Although I’ve written and edited non-fiction for years, I didn’t jump on Facebook until two years ago: and I gotta say that decision has revolutionized my fiction writing experiences in positive ways.

But speaking of punches, brawlers, and mashed metaphors like comet strikes, New Jersey lies at one of the epicenters for notorious events known as Noir At The Bar (N@TB). Crime author and candy corn-loving Jersey Jen Conley—a long-time flash fiction editor for Shotgun Honey—describes these debacles as “A roomful of half-bagged, semi-literate knuckle-draggers.”

The list of participating N@TB knuckle-draggers whose stories have appeared at FFO throughout the years is too numerous for mention. But Ms. Conley showcases an array of posters from these events on her website. And your name, Albert, is notoriously featured on some of them. As are a slew of New York writers including Thuglit founder Todd Robinson, who closed the doors for that legendary outfit in June 2016 after roughly an outstanding 11-year run. So don’t try and act all innocent here!

What have you enjoyed about participating in N@TB events, Albert? And what kind of benefits do these celebrations offer writers of all experience levels?

Notorious. I like it!

Noir at the Bar is pretty well-known these days, but for those who might be new to the idea, Peter Rozovsky will go down in crime fiction history as the one with the vision. He got the first such event going. Others have followed. Organizers find a bar with well-disposed management and gather a group of crime fiction authors who take turns reading their work aloud and drinking.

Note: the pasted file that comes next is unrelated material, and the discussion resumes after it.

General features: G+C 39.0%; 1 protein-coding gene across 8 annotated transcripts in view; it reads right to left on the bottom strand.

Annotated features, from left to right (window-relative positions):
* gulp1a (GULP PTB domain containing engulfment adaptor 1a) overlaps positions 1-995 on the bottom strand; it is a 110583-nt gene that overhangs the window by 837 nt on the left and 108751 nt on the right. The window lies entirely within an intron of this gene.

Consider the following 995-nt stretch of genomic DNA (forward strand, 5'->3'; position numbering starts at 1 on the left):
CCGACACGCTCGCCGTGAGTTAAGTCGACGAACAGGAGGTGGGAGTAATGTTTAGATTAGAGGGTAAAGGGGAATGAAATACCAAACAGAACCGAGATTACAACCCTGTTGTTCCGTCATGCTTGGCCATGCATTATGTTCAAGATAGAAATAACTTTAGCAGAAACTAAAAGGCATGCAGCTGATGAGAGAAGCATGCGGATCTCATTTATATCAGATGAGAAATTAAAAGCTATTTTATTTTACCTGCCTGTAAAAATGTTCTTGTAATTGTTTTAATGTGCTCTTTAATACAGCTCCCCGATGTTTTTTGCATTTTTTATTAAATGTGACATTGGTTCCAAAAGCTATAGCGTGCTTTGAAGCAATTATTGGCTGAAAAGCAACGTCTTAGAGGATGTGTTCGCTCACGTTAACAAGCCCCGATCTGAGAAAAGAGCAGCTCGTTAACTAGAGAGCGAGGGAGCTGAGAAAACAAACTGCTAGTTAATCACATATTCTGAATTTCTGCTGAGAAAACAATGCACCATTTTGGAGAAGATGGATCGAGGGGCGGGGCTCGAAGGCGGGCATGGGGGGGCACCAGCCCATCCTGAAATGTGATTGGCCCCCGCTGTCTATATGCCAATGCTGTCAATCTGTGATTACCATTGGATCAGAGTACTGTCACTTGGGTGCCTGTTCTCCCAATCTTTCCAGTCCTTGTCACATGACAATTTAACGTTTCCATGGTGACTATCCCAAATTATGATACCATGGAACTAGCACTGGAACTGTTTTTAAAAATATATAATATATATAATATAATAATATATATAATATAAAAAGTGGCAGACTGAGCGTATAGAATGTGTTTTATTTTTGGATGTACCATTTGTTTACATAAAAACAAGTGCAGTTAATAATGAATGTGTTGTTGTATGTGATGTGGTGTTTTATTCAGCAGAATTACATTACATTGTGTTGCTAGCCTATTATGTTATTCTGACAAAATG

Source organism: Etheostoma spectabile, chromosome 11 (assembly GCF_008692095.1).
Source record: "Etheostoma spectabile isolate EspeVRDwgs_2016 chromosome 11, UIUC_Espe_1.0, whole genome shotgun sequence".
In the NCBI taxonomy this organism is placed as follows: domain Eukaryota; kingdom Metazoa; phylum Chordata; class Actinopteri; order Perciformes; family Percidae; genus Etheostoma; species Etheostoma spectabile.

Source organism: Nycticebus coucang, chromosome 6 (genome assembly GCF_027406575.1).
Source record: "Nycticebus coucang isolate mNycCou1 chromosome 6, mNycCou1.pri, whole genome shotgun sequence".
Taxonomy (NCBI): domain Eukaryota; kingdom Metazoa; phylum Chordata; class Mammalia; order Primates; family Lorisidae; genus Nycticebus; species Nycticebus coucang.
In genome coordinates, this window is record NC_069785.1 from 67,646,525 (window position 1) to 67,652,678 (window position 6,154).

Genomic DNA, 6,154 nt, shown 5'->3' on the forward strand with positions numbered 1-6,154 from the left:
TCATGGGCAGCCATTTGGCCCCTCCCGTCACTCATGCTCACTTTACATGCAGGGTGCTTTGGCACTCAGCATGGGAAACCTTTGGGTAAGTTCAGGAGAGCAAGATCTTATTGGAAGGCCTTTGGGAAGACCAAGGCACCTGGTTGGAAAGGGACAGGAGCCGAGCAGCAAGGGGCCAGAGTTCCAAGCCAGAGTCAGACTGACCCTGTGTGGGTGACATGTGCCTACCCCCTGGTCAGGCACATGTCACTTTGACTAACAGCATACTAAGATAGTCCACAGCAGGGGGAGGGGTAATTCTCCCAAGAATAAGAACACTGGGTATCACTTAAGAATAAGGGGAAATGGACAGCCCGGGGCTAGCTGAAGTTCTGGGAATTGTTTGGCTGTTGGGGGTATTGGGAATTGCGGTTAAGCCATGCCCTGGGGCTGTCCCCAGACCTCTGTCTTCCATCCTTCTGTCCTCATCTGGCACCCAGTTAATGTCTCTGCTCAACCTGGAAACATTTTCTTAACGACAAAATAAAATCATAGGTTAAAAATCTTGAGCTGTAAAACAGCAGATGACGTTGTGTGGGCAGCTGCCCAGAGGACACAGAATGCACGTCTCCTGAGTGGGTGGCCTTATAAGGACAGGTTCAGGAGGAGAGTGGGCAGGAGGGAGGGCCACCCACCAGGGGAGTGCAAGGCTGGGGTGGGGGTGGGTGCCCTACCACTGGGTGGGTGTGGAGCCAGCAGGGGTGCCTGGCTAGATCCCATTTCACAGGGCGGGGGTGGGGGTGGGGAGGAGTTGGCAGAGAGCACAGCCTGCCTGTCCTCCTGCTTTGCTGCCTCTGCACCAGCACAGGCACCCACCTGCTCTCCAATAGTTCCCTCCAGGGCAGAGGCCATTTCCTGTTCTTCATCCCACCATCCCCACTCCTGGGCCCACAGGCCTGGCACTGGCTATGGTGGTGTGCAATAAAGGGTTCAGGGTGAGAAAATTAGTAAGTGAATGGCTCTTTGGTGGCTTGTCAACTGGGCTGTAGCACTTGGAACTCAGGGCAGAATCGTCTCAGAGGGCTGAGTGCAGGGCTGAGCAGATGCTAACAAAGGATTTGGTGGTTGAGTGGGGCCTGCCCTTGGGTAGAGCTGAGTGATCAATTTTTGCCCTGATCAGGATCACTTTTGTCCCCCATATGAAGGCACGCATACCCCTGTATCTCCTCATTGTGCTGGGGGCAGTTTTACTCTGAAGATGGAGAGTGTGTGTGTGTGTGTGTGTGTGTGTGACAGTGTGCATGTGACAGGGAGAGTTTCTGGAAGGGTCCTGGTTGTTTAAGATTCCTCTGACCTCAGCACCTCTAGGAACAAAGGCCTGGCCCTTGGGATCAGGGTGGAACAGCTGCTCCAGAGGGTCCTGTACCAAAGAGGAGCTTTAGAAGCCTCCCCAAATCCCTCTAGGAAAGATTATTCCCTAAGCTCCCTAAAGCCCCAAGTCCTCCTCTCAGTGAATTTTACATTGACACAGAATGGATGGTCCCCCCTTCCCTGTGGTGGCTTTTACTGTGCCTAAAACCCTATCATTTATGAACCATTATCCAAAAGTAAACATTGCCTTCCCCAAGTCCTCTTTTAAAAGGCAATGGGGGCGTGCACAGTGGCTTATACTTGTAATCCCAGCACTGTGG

Actually, the drinking is continuous, with no discernible handing-off of the responsibility.

N@tB events have sprouted all over the country. In New York Todd Robinson and Glenn Gray ran the events for quite a few years at Shade Bar in the West Village, aided by one of the treasures of the city, bartender Laurie Beck. As you mentioned, I read at several of those events.

Todd and Glenn begat Jen Conley and Scott Adlerberg, with Laurie’s continuing assistance. Jen and Jay Butkowski have also spun off events at the Complex in Asbury Park.